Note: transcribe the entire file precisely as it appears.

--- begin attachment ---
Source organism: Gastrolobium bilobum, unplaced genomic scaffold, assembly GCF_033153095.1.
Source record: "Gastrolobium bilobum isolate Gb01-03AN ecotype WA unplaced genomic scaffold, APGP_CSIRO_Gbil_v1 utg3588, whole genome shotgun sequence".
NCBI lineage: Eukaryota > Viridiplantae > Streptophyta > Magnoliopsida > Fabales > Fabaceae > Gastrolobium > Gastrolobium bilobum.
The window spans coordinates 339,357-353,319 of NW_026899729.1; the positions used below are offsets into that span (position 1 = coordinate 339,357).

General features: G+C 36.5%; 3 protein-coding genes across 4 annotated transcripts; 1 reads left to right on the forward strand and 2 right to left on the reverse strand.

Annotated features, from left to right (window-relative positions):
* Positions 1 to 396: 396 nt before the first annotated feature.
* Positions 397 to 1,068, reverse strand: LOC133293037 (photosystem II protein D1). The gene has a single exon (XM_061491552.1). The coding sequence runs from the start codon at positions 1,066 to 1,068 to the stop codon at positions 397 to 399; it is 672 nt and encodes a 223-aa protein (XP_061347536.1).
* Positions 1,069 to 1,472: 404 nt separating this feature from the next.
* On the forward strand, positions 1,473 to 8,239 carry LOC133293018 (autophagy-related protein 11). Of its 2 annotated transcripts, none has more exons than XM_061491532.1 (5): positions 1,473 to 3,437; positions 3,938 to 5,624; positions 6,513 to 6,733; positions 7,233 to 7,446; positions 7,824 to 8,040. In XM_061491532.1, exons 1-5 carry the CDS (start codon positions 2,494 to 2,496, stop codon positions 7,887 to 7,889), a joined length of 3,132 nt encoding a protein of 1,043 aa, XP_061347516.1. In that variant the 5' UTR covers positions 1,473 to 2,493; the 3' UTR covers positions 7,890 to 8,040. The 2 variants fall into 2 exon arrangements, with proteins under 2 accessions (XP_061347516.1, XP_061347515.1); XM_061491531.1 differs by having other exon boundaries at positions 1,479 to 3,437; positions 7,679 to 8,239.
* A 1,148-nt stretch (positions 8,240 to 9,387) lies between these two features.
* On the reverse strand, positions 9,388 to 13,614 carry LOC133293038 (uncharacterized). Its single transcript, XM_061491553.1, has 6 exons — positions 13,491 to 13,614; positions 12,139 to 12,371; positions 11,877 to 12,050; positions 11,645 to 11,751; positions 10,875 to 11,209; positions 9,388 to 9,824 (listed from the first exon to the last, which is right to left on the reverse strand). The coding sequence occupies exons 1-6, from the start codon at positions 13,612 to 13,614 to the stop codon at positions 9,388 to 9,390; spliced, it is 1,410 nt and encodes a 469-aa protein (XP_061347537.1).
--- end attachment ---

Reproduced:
Source organism: Gastrolobium bilobum, unplaced genomic scaffold, assembly GCF_033153095.1.
Source record: "Gastrolobium bilobum isolate Gb01-03AN ecotype WA unplaced genomic scaffold, APGP_CSIRO_Gbil_v1 utg3588, whole genome shotgun sequence".
NCBI lineage: Eukaryota > Viridiplantae > Streptophyta > Magnoliopsida > Fabales > Fabaceae > Gastrolobium > Gastrolobium bilobum.
The window spans coordinates 339,357-353,319 of NW_026899729.1; the positions used below are offsets into that span (position 1 = coordinate 339,357).

General features: G+C 36.5%; 3 protein-coding genes across 4 annotated transcripts; 1 reads left to right on the forward strand and 2 right to left on the reverse strand.

Annotated features, from left to right (window-relative positions):
* Positions 1 to 396: 396 nt before the first annotated feature.
* Positions 397 to 1,068, reverse strand: LOC133293037 (photosystem II protein D1). The gene has a single exon (XM_061491552.1). The coding sequence runs from the start codon at positions 1,066 to 1,068 to the stop codon at positions 397 to 399; it is 672 nt and encodes a 223-aa protein (XP_061347536.1).
* Positions 1,069 to 1,472: 404 nt separating this feature from the next.
* On the forward strand, positions 1,473 to 8,239 carry LOC133293018 (autophagy-related protein 11). Of its 2 annotated transcripts, none has more exons than XM_061491532.1 (5): positions 1,473 to 3,437; positions 3,938 to 5,624; positions 6,513 to 6,733; positions 7,233 to 7,446; positions 7,824 to 8,040. In XM_061491532.1, exons 1-5 carry the CDS (start codon positions 2,494 to 2,496, stop codon positions 7,887 to 7,889), a joined length of 3,132 nt encoding a protein of 1,043 aa, XP_061347516.1. In that variant the 5' UTR covers positions 1,473 to 2,493; the 3' UTR covers positions 7,890 to 8,040. The 2 variants fall into 2 exon arrangements, with proteins under 2 accessions (XP_061347516.1, XP_061347515.1); XM_061491531.1 differs by having other exon boundaries at positions 1,479 to 3,437; positions 7,679 to 8,239.
* A 1,148-nt stretch (positions 8,240 to 9,387) lies between these two features.
* On the reverse strand, positions 9,388 to 13,614 carry LOC133293038 (uncharacterized). Its single transcript, XM_061491553.1, has 6 exons — positions 13,491 to 13,614; positions 12,139 to 12,371; positions 11,877 to 12,050; positions 11,645 to 11,751; positions 10,875 to 11,209; positions 9,388 to 9,824 (listed from the first exon to the last, which is right to left on the reverse strand). The coding sequence occupies exons 1-6, from the start codon at positions 13,612 to 13,614 to the stop codon at positions 9,388 to 9,390; spliced, it is 1,410 nt and encodes a 469-aa protein (XP_061347537.1).